Apocalypse Now

Apocalypse Now quotes

79 total quotes (ID: 44)

Captain Benjamin L. Willard
Chief Phillips
Colonel Walter E. Kurtz
Jay "Chef" Hicks
Lieutenant Colonel Bill Kilgore
Multiple Characters
Photojournalist


You're neither! You're an errand boy sent by grocery clerks....to collect a bill.


I went down that river once when I was a kid. There's a place in the river.. I can't remember... Must have been a gardenia plantation at one time. All wild and overgrown now, but for about five miles you'd think that heaven just fell on the earth in the form of gardenias...

I worry that my son might not understand what I've tried to be. And if I were to be killed, Willard, I would want someone to go to my home and tell my son everything – everything I did, everything you saw – because there's nothing that I detest more than the stench of lies. And if you understand me, Willard, you will do this for me.

Saigon ... shit; I'm still only in Saigon ... Every time I think I'm gonna wake up back in the jungle. When I was home after my first tour, it was worse. I'd wake up and there'd be nothing. I hardly said a word to my wife, until I said "yes" to a divorce. When I was here, I wanted to be there; when I was there, all I could think of was getting back into the jungle. I'm here a week now ... waiting for a mission ... getting softer; every minute I stay in this room, I get weaker, and every minute Charlie squats in the bush, he gets stronger. Each time I looked around, the walls moved in a little tighter.

The crew were mostly just kids. Rock 'n' rollers with one foot in their graves.

They'd traded in their horses for choppers, and went tear-assing around 'Nam looking for the shit ...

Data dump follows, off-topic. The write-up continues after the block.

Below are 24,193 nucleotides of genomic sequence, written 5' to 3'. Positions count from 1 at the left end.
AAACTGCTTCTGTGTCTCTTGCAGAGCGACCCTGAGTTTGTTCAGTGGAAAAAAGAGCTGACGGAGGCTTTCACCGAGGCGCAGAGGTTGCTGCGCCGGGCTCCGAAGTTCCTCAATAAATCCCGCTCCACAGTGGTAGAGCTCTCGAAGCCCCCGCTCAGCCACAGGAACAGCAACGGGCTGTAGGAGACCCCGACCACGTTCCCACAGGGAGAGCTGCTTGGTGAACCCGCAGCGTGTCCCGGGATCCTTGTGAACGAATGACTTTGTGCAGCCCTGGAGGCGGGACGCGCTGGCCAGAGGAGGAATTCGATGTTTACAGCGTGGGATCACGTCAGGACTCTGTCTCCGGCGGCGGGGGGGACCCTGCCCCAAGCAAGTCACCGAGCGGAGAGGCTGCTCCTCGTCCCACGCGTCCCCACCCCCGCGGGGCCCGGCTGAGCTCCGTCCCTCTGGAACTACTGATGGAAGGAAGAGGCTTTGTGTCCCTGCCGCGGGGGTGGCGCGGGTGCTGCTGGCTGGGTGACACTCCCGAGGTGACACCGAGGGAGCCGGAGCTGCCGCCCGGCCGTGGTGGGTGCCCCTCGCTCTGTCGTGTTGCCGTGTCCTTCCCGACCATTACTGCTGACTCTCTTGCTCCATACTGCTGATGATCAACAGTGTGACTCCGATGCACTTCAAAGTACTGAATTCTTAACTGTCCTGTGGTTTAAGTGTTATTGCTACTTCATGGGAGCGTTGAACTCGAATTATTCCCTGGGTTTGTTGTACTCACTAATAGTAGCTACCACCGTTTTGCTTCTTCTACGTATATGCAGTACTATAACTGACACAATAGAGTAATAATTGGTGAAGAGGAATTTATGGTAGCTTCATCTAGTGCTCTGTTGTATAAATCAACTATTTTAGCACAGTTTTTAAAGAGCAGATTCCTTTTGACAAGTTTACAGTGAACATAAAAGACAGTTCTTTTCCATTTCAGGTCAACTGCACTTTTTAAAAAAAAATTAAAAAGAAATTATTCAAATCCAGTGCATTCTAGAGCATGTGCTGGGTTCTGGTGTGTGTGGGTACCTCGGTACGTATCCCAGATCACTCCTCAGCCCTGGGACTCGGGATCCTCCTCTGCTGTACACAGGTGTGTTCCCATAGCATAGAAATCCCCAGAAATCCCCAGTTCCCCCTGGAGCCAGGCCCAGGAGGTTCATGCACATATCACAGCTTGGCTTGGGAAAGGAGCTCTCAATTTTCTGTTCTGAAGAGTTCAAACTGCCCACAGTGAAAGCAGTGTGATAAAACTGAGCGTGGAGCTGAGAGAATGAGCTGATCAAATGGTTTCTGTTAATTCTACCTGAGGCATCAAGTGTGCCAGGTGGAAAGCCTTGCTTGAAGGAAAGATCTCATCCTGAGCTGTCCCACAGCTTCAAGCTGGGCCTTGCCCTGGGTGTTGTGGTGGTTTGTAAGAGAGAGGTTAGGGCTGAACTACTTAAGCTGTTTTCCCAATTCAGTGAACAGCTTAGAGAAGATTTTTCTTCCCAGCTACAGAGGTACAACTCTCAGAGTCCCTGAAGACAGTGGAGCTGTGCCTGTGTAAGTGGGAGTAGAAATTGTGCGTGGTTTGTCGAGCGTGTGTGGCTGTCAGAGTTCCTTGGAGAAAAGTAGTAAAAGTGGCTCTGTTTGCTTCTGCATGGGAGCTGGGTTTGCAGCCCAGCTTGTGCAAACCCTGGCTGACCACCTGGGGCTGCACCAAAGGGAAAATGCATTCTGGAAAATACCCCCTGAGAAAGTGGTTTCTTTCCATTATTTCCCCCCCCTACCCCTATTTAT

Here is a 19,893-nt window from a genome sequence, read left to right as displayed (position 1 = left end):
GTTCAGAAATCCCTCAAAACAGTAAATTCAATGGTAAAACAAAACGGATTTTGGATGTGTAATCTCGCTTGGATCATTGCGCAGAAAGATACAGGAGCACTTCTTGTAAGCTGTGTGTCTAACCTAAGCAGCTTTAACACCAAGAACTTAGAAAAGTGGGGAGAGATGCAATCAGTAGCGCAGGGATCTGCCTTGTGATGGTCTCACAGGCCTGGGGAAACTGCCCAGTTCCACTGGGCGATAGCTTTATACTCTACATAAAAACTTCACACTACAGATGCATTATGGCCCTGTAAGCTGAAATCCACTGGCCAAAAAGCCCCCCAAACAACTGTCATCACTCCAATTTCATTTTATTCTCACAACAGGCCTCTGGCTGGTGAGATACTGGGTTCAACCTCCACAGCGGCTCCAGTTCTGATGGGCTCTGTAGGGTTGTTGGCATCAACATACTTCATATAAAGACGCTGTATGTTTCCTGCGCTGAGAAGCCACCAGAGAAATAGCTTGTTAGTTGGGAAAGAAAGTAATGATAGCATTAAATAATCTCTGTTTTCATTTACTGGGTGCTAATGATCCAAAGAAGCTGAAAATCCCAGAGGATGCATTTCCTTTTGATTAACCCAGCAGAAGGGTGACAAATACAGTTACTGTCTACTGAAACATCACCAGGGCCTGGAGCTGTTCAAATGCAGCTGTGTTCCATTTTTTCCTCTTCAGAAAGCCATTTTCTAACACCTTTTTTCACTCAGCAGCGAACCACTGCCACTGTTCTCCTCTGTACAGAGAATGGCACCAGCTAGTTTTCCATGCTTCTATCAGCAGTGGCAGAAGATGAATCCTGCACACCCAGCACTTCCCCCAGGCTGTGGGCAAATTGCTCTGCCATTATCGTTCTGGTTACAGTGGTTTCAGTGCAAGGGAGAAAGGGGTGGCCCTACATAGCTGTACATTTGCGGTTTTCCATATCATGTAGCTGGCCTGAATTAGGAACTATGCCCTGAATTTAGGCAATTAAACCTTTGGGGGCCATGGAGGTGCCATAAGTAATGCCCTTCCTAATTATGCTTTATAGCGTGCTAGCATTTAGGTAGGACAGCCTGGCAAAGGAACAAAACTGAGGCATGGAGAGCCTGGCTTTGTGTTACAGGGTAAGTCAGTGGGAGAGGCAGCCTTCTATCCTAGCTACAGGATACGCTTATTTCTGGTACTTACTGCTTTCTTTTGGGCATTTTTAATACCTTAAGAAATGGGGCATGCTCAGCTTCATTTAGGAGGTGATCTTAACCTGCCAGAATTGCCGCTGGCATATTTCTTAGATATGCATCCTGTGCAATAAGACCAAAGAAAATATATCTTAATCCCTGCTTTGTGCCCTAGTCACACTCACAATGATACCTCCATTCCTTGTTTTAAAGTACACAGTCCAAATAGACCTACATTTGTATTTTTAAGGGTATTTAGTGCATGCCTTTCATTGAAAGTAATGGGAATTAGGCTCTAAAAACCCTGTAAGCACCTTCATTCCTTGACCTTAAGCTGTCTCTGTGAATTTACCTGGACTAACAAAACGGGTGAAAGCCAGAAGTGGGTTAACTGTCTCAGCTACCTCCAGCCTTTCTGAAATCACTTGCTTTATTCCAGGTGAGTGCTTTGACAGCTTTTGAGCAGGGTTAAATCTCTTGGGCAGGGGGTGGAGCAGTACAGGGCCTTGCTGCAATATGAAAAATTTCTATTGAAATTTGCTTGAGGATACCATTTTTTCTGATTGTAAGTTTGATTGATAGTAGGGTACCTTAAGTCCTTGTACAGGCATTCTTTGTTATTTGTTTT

Part of me was afraid of what I would find and what I would do when I got there. I knew the risks, or imagined I knew. But the thing I felt the most, much stronger than fear, was the desire to confront him.

He was one of those guys that had that weird light around him. You just knew he wasn't going to get so much as a scratch here.

I was going to the worst place in the world, and I didn't even know it yet. Weeks away and hundreds of miles up a river that snaked through the war like a main circuit cable – plugged straight into Kurtz. It was no accident that I got to be the caretaker of Colonel Walter E. Kurtz's memory – any more than being back in Saigon was an accident. There is no way to tell his story without telling my own. And if his story really is a confession, then so is mine.

How many people had I already killed? There was those six that I know about for sure. Close enough to blow their last breath in my face. But this time it was an American and an officer. That wasn't supposed to make any difference to me, but it did. Shit ... charging a man with murder in this place was like handing out speeding tickets at the Indy 500. I took the mission. What the hell else was I gonna do? But, I really didn't know what I'd do when I found him.

If that's how Kilgore fought the war, I began to wonder what they really had against Kurtz. It wasn't just insanity and murder, there was enough of that to go around for everyone.

Oh man, the shit piled up so fast in Vietnam you needed wings to stay above it.

No wonder Kurtz put a weed up Command's ass. The war was being run by a bunch of four star clowns who were gonna end up giving the whole circus away.

It's a way we had over here with living with ourselves. We cut 'em in half with a machine gun and give 'em a Band-Aid. It was a lie. And the more I saw them, the more I hated lies.

The machinist, the one they called Chef, was from New Orleans. He was wrapped too tight for Vietnam, probably wrapped too tight for New Orleans. Lance on the forward 50's was a famous surfer from the beaches south of L.A. You look at him and you wouldn't believe he ever fired a weapon in his whole life. Clean, Mr. Clean, was from some South Bronx shithole. The light and space of Vietnam really put the zap on his head. Then there was Phillips, the Chief. It might have been my mission, but it sure as shit was the Chief's boat.